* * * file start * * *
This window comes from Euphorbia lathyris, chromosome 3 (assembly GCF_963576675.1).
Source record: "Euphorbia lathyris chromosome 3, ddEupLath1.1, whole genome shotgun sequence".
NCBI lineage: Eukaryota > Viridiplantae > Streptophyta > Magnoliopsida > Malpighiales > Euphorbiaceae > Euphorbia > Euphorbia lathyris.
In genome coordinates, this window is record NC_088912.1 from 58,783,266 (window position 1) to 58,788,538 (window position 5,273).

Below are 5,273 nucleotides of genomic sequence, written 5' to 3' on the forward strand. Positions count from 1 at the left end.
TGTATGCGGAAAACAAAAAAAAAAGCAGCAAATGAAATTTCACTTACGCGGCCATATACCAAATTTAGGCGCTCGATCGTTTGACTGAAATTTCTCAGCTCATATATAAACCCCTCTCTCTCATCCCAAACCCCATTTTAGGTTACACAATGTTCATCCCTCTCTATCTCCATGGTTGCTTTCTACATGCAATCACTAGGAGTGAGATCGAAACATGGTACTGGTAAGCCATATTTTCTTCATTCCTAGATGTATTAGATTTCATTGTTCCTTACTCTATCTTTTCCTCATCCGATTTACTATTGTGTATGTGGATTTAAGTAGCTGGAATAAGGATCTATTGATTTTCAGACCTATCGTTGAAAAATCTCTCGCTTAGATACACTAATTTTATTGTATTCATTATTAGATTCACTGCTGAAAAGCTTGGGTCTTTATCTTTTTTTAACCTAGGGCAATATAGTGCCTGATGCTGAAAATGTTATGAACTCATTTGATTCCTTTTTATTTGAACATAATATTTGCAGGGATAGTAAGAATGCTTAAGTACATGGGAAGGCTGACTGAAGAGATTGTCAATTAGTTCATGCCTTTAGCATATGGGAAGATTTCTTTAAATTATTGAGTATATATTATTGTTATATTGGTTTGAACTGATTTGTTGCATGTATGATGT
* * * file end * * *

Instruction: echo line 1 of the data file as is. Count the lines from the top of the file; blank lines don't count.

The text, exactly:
This window comes from Euphorbia lathyris, chromosome 3 (assembly GCF_963576675.1).